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How can I use yoga to help my child with ADHD manage her activity level?

Most people concentrate better when they are relaxed. For a child with attention deficit hyperactivity disorder (ADHD) and its attendant concentration difficulties, finding ways to relax is especially important. One great way to increase a sense of relaxation is to practice meditation. Meditation is really just a way of bringing your focus to something simple and paying attention to that one simple thing for a period of time. This activity can reduce tension and bring a sense of calm, even to a child who often feels her attention pulled in many directions at once.

You can teach your child the basics of meditation by playing the Name That Brain game. Tell your child that the brain plays a number of games, but the two biggest brain games are thinking and feeling. You can review the difference between thinking and feeling for your child. Try saying something like, "Thinking is when you have ideas or you are talking to yourself on the inside. Feelings are those forces that seem like they push and pull us around, like when we talked about mad, sad, glad, and others." Then, while you're driving in the car, you can ask everyone to go around and name their current brain game. At that particular moment in time, are they thinking more or feeling more? This is a central meditative practice to become aware of mental and emotional processes. It will help your child gain some distance and therefore control over thinking and feeling. A central achievement of meditation is to have a feeling rather than be a feeling, or have a thought rather than buy into the thought.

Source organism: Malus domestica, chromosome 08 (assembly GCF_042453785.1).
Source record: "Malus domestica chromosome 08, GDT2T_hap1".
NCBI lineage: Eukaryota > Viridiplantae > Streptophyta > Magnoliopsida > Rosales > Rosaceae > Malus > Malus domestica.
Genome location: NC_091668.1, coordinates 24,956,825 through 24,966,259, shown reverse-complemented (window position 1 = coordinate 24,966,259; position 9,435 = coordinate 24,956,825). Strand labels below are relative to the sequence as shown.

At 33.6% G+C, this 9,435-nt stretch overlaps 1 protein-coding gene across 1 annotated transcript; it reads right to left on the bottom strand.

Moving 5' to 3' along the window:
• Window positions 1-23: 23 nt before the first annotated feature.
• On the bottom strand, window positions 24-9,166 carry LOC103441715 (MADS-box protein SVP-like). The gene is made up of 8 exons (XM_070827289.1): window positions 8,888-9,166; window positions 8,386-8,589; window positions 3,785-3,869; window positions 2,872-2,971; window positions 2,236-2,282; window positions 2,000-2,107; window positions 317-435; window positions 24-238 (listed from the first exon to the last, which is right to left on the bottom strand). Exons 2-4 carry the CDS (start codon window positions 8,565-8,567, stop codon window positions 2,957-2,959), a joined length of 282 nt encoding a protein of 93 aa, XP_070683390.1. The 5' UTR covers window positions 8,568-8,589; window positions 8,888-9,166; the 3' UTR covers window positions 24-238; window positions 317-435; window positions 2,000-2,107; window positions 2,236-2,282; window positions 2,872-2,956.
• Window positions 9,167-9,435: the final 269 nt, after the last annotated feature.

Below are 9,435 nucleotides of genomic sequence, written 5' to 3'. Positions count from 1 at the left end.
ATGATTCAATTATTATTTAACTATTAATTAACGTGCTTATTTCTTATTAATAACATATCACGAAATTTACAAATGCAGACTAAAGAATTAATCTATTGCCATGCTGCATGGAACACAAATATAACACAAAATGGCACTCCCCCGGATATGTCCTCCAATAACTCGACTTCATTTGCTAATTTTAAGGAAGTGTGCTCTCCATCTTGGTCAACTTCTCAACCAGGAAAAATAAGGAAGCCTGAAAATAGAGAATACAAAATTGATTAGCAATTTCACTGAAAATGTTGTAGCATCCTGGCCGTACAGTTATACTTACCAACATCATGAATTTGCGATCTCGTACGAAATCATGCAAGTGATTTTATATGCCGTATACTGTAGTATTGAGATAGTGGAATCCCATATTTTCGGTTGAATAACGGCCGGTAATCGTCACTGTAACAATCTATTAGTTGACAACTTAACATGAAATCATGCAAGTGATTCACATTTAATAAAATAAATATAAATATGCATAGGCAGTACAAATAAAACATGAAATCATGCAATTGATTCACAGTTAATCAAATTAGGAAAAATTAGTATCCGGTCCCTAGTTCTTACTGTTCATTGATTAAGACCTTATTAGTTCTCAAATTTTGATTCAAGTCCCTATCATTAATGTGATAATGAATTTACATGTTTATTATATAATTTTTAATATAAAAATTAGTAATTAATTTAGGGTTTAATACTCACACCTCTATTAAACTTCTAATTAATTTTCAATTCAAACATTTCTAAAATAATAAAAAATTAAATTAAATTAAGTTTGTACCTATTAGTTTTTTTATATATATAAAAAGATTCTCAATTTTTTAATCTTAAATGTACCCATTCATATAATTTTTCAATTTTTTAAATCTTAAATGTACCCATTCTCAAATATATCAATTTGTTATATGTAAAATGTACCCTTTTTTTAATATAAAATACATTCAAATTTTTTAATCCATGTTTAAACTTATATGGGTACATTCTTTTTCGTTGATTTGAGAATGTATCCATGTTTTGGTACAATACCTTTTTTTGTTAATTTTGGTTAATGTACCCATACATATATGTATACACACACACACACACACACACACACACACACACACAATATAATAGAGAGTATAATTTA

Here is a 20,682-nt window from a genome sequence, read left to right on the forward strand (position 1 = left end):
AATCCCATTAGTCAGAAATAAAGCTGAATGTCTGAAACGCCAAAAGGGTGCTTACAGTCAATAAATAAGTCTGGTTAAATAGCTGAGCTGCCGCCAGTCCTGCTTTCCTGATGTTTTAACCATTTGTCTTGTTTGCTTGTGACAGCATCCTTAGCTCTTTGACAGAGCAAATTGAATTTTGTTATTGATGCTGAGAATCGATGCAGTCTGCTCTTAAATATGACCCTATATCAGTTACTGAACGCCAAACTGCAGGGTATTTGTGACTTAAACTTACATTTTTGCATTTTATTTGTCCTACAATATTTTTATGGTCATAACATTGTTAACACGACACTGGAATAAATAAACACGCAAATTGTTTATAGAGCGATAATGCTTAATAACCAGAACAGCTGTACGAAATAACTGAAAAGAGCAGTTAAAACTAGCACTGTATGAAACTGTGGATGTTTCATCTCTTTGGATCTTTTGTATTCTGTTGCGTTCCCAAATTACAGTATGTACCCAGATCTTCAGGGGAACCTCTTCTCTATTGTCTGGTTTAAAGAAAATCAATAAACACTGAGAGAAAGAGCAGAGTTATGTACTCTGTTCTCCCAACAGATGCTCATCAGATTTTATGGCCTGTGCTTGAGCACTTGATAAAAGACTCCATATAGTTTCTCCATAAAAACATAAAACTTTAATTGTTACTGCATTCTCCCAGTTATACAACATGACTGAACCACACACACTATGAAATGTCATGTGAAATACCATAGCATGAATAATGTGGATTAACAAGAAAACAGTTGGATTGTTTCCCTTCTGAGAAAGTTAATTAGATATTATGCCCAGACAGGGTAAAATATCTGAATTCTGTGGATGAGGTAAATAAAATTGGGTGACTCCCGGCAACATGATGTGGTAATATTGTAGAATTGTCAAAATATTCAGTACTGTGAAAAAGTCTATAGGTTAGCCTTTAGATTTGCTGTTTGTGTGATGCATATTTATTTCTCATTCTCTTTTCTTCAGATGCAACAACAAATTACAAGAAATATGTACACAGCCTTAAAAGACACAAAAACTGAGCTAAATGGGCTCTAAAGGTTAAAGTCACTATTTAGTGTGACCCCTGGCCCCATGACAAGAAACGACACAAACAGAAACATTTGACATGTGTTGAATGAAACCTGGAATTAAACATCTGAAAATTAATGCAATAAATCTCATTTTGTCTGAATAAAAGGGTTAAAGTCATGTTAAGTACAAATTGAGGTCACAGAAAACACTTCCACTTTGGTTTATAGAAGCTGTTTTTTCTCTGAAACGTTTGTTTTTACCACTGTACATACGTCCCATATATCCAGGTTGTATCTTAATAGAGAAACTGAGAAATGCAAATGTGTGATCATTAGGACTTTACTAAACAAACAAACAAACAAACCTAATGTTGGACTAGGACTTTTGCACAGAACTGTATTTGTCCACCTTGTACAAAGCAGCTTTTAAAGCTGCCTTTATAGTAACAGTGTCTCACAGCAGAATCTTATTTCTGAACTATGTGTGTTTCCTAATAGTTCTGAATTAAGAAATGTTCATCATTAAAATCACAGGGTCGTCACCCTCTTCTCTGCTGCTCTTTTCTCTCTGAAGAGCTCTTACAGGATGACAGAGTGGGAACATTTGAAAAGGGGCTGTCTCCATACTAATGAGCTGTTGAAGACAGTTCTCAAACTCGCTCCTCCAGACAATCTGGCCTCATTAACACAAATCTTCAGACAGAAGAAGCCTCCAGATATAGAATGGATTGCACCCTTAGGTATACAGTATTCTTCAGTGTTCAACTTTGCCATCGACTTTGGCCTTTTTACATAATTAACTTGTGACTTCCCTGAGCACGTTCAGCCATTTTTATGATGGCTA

For older kids, you might try adding the following labels: "thinking," "feeling," "planning," and "worrying." You can go around the car a few times and see if people's brain games change. If someone gets stuck, you or other family members can help figure out what label is right or create a new label.

While this activity is a fun way to help your child tell the difference between thinking and feeling, the real point is to give her an introduction to meditation, where she learns to observe her thoughts and feelings.
The Gift of ADHD Activity Book: 101 Ways to Turn Your Child's Problems into Strengths (Companion)

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Important: This content reflects information from various individuals and organizations and may offer alternative or opposing points of view. It should not be used for medical advice, diagnosis or treatment. As always, you should consult with your healthcare provider about your specific health needs.